And then, at 1628 hours, a solitary EURASIAN BITTERN flew from the reeds at the closest edge and flew to the far side. It was a regularly returning wintering bird and roosted in the usual area of reeds opposite the Susan Cowdy Hide. Despite the strong wind, it successfully made one platform of reeds but then fell off of it into the water. It gathered its composure, then climbed back up a few yards away and tried again. Eventually, after several attempts, it realised it was fighting a losing battle and as darkness approached, dropped further down into the reeds, presumably to roost close to the base.

Six new species for the Year List and particularly pleased with the shrike


The GREAT GREY SHRIKE is still present at Norton Green this morning, and showing despite the weather (Mike Ilett/Darrel Bryant)

Monday, 2 January 2012

A raw deal


In complete contrast to much of the festive season, this morning dawned clear and bright with a touch of ground frost. In fact that set the trend of the day with temperatures struggling to reach 8 degrees C and an increasingly strong and somewhat bitingly cold NW wind. Light conditions remained excellent all day but the wind during the afternoon kept many birds in shelter

Today I concentrated solely on Hertfordshire and spent the day trawling various locations. i fared particularly badly in the east compared to Mike Ilett and Bill Last......


No sign of any Egyptian Geese - just 12 Stock Doves, 4 Pied Wagtails and 6 Long-tailed Tits


I could not believe the number of birdwatchers out this morning at Stockers - perhaps 60 in number......

SPRINGWELL LAKE held 38 Gadwall whilst the westernmost lake at Stockers (at TQ 042 935 held an additional 54 birds, as well as 3 Mute Swans, 6 Wigeon, 68 Coot and 1 Great Crested Grebe

I did the entire circuit of STOCKER'S LAKE, counting as I went - numbers included just 7 Great Crested Grebes, 1 Little Grebe (on the Colne), 25 Shoveler, 2 Wigeon, 31 Gadwall, 102 Tufted Duck, 33 Pochard, 3 RED-CRESTED POCHARDS (1 drake), 13 COMMON GOLDENEYE (including 4 adult drakes), 2 GOOSANDERS (the regular adult drake loafing obscured near the causeway and an adult female on the main water) and 77 Coot. A flock of 18 Lapwing was roosting on one of the rafts, whilst passerines included Blue Tit, Robin, 5 singing male Song Thrushes, Green Woodpecker, Jay, 3 SISKINS and 8 Long-tailed Tits. A gang of 31 Carrion Crows was perched together and my first Greenfinch of the year flew over. A pair of Ring-necked Parakeets were typically in evidence.

House Sparrow numbers by the bridge at Stocker's Farm were a healthy 16 whilst the rollcall on BURY LAKE included 4 Great Crested Grebes, 37 Mute Swans and an impressive 144 Coots.

A COMMON KINGFISHER was showing very well on the neighbouring River Colne where I also year-ticked Andrew Moon as well as a number of other local birding luminaries. The Colne also held a further pair of Mute Swans.

TROY MILL PIT (TQ 037 903)

The overhanging vegetation and trees over the River Colne north of Broadwater Sailing Club is the only regular wintering haunt of COMMON CHIFFCHAFF in the county and despite perfect conditions this morning, all I could find was just ONE wintering individual today.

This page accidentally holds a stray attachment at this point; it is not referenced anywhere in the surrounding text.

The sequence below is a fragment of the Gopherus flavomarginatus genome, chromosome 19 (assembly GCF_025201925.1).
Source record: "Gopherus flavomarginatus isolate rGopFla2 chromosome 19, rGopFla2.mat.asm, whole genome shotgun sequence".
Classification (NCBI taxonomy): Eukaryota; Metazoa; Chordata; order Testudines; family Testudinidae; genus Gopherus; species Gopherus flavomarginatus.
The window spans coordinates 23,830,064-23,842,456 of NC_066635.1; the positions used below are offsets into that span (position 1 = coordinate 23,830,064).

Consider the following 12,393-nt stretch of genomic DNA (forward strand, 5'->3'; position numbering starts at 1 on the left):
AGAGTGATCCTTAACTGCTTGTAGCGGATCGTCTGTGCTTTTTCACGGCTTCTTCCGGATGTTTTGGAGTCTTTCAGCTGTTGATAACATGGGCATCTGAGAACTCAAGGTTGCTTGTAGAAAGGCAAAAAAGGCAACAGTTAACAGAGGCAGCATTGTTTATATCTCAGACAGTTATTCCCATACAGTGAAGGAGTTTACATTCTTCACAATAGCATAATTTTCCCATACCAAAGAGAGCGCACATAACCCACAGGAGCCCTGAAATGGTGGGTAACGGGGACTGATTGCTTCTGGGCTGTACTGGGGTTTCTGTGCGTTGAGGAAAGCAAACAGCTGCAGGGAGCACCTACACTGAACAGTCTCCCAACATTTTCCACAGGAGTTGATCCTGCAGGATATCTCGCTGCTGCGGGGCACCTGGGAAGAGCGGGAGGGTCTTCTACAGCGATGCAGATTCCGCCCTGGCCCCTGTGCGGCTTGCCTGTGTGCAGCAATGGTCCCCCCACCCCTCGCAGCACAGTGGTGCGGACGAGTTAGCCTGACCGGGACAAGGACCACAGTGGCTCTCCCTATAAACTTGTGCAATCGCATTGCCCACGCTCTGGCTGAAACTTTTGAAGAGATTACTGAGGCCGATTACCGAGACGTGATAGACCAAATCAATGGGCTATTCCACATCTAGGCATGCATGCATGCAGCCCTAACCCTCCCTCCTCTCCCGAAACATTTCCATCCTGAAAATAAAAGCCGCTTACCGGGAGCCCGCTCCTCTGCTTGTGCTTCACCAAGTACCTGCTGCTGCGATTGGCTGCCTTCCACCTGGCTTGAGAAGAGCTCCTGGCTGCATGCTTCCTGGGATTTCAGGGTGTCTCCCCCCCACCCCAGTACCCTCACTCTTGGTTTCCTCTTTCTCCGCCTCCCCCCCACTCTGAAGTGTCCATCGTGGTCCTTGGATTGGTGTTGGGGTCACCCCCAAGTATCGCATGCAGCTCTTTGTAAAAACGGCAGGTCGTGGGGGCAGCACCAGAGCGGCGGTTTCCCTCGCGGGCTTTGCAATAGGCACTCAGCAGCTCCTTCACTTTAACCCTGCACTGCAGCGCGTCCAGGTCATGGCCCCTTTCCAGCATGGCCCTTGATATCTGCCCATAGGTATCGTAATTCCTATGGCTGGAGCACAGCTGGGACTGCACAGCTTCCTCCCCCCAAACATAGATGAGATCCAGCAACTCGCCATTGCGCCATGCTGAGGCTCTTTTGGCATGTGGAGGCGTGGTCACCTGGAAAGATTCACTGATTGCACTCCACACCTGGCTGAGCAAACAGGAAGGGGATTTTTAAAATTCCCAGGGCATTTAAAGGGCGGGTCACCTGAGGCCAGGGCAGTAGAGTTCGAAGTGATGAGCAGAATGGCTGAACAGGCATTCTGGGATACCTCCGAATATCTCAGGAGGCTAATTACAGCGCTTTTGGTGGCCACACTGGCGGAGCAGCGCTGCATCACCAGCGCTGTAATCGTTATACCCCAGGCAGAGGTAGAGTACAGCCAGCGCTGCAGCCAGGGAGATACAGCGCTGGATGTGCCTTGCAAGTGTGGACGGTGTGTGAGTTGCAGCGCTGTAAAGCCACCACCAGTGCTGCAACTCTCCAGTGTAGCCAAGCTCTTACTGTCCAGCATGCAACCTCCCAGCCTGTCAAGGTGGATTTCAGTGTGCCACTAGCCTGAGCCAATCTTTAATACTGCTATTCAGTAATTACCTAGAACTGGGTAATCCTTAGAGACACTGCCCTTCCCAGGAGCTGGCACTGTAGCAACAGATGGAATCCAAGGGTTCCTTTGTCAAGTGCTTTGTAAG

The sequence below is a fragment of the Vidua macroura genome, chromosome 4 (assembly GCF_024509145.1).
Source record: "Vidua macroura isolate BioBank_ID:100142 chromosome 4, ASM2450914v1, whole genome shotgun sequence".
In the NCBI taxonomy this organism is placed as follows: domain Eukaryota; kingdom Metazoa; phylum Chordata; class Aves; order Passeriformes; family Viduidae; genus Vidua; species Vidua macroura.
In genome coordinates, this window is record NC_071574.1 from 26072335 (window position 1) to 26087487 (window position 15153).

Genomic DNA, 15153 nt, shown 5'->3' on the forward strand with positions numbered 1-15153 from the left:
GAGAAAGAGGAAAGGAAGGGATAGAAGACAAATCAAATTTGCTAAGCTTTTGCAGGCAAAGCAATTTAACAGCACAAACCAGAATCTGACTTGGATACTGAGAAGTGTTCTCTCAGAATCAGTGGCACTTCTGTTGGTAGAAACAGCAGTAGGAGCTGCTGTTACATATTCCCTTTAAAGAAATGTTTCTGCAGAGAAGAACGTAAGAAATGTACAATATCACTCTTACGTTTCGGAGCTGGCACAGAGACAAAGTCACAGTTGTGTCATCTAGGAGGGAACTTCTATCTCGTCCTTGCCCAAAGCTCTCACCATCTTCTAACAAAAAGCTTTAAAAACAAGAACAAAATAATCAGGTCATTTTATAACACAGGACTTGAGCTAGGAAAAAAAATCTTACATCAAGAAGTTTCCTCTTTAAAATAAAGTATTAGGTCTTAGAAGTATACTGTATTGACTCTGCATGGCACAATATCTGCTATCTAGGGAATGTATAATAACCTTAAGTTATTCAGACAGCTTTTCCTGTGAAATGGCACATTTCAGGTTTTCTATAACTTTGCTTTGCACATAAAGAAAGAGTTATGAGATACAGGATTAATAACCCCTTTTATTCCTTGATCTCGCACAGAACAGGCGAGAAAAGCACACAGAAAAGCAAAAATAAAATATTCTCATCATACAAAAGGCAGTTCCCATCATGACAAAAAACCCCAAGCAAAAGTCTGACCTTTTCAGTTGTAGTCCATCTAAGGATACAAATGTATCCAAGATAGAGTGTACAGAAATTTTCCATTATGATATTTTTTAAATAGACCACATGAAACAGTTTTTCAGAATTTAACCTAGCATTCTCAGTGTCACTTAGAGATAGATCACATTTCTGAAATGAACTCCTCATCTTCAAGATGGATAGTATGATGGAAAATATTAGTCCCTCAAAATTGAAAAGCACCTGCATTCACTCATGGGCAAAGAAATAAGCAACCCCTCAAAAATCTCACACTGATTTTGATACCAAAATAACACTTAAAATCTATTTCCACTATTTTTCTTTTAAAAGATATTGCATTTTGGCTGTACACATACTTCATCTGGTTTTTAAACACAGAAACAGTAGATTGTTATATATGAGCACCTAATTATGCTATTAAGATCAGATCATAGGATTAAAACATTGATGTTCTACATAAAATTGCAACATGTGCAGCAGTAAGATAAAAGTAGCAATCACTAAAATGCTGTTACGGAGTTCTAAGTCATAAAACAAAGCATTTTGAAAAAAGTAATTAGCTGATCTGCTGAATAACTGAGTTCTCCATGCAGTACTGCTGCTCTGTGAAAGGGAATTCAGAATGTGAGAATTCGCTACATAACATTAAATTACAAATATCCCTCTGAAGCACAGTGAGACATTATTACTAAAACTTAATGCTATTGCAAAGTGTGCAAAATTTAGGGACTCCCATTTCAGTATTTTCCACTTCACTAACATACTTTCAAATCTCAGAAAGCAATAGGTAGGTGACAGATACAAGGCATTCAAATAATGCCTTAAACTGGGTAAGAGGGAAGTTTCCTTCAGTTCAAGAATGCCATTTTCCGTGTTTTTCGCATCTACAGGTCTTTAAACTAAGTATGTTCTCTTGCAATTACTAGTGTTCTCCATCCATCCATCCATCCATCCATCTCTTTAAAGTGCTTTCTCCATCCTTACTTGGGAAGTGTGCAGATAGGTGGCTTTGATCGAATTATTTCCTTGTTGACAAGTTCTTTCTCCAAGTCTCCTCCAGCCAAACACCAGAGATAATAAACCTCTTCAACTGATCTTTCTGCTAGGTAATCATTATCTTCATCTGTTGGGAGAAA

The pit produced 4 Great Crested Grebes, 4 first-year Mute Swans, 2 Gadwall, 25 Tufted Duck and 55 Coot, as well as Sparrowhawk, female Grey Wagtail and Wren.


After finishing counting in the Colne Valley I made my way to the far east of the county, joining the likes of Mike Ilett, Bill Last, Darrel Bryant, Colin and others. Mike and Bill had done very well prior to my arrival having bagged Peregrine, Hen Harrier and the Great Grey Shrike

I arrived on site at about 1300 hours and stuck it out in the conditions for over two and a half hours but despite walking a mile down to the favoured area for raptors and the hedgerow leading away to Gray's Farm saw very little.

A flock of 21 European Golden Plovers flew over, whilst 5 Common Kestrels, 8 Red-legged Partridges and 2 Yellowhammers were noted. As usual, two Sparrowhawks were seen, including a nice blue male, and 5 Common Buzzards but no Hen Harriers whatsoever - or even Red Kites. It was just too windy and cold.

The undoubted highlight was the massive wintering flock of LINNETS west of the Icknield Way. At one point, I click-counted no less than 434 birds lined up alongside each other on the wires. There are certainly more than 500 birds present in the area - excellent news for a species that has generally seen a dramatic reduction in numbers.

After giving up, I tried for GREY PARTRIDGE and found two coveys (6 & 8) in fields close to the A1 just south of Baldock.


Stopped off at dusk at Stanborough and counted 19 LITTLE EGRETS into roost on the southernmost island.

Will have to try again tomorrow but weather forecast is poor........

Mike Ilett has a good day out in the county (but others not so lucky)

Startops end Res - SNOW BUNTING showing extremely well along the North bank, 2 Red-Crested Pochard

Wilstone Res - DARK-BELLIED BRENT GOOSE in the cemetery corner with greylags

Therfield Heath - 1 Peregrine (juv) flew across icknield way and landed in field, 1 GREAT GREY SHRIKE in usual hedge at midday then seen just sth of Royston late afternoon and flew across the icknield way and lost to view heading East, 1 HEN HARRIER (ringtail), 20 Golden Plover

Mike Ilett


I received a text at 3:37 saying that there was a GREAT GREY SHRIKE at Norton Green, Stevenage, so I went up straight away, and found it at about 3:50, perched up in a small tree in the scrub in the middle of the site. I was joined by Richard Pople, and we watched it for a few minutes before it flew off, and appeared to land behind the travellers' site, but I couldn't relocate it as it became dark. It probably went to roost there, and hopefully will stick around (David Booth)